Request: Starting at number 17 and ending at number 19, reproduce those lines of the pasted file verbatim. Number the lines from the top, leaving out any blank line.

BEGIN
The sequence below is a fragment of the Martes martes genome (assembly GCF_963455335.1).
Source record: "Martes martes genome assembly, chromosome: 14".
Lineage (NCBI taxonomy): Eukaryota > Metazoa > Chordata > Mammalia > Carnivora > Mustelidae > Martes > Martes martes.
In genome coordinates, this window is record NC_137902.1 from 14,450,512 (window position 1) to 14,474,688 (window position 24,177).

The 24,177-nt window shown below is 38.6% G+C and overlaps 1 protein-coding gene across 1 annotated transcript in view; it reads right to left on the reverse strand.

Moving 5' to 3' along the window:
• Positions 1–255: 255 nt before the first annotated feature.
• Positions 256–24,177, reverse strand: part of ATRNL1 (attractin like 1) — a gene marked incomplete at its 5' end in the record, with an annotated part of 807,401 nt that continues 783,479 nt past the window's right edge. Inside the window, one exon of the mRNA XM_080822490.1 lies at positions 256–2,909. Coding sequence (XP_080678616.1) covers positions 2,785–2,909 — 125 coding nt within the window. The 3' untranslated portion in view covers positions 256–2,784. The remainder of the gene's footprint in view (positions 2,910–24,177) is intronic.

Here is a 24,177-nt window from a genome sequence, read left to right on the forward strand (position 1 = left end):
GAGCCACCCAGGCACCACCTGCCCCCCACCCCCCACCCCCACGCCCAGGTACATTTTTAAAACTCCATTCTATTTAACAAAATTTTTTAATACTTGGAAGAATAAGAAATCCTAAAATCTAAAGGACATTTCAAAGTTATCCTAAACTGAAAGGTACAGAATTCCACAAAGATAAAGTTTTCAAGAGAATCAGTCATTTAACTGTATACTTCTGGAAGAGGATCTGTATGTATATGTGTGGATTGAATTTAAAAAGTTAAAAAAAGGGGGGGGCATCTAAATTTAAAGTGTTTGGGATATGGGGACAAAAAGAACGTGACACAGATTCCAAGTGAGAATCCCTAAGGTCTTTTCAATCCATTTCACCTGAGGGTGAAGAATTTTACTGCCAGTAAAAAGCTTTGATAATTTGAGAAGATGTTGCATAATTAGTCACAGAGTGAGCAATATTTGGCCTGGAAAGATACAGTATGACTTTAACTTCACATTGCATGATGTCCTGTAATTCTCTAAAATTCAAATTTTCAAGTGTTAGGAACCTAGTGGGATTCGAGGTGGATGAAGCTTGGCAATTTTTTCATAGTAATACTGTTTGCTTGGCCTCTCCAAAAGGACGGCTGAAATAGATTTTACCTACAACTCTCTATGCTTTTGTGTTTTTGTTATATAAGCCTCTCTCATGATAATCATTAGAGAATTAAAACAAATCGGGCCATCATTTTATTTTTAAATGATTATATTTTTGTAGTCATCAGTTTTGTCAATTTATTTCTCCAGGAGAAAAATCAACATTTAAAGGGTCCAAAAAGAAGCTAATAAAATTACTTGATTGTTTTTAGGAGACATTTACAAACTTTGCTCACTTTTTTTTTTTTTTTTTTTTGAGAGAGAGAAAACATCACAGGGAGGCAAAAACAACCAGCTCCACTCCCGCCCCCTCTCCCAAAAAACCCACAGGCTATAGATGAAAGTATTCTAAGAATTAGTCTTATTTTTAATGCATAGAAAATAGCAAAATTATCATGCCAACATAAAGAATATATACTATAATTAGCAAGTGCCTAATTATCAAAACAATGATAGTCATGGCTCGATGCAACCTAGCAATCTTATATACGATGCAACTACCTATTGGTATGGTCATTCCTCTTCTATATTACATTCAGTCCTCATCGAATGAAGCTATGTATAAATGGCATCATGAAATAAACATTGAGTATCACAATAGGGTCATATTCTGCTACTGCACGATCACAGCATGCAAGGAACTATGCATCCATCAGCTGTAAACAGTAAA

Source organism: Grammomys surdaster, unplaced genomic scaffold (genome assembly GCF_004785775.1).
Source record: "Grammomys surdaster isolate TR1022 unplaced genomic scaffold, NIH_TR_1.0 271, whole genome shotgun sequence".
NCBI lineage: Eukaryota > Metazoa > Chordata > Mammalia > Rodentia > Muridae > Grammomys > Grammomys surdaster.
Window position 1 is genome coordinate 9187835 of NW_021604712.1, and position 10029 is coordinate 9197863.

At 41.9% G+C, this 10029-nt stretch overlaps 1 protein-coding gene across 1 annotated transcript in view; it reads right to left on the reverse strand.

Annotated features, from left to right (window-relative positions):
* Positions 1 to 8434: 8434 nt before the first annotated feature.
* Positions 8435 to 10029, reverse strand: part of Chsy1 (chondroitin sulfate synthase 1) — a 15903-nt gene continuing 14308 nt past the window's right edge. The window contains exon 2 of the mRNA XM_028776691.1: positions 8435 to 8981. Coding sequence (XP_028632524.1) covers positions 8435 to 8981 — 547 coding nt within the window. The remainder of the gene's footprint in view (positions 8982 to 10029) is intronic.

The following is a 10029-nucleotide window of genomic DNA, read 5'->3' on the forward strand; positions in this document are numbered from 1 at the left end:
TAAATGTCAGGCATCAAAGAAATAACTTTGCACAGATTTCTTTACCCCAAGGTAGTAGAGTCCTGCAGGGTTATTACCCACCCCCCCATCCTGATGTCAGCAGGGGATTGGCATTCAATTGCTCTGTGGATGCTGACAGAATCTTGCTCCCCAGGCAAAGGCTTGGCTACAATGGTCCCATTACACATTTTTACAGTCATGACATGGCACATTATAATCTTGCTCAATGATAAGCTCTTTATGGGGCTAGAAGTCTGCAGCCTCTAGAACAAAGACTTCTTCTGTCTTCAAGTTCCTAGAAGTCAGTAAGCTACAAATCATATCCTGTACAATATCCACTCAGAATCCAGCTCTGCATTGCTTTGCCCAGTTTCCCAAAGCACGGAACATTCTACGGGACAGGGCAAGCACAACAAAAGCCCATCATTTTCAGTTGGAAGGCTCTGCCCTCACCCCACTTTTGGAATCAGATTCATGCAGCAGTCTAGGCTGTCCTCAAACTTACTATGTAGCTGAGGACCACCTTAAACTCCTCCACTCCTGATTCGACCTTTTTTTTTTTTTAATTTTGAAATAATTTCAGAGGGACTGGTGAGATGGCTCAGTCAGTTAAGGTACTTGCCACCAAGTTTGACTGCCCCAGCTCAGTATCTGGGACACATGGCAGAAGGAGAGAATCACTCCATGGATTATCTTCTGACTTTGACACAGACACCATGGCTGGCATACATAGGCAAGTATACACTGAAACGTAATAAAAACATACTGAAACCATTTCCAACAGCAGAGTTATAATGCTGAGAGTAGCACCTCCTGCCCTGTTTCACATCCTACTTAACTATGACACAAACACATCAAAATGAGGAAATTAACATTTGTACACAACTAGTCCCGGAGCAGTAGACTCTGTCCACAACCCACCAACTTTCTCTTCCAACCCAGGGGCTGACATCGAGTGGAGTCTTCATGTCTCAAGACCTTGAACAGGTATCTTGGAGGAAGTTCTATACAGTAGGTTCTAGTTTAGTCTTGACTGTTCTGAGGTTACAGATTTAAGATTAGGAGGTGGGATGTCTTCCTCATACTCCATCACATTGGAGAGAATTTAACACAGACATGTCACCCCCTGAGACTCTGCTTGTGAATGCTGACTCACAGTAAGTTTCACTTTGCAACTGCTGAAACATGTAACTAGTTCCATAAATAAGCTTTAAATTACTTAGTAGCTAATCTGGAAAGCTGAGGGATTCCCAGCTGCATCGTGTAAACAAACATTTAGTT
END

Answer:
* Positions 1 to 8434: 8434 nt before the first annotated feature.
* Positions 8435 to 10029, reverse strand: part of Chsy1 (chondroitin sulfate synthase 1) — a 15903-nt gene continuing 14308 nt past the window's right edge. The window contains exon 2 of the mRNA XM_028776691.1: positions 8435 to 8981. Coding sequence (XP_028632524.1) covers positions 8435 to 8981 — 547 coding nt within the window. The remainder of the gene's footprint in view (positions 8982 to 10029) is intronic.

The following is a 10029-nucleotide window of genomic DNA, read 5'->3' on the forward strand; positions in this document are numbered from 1 at the left end: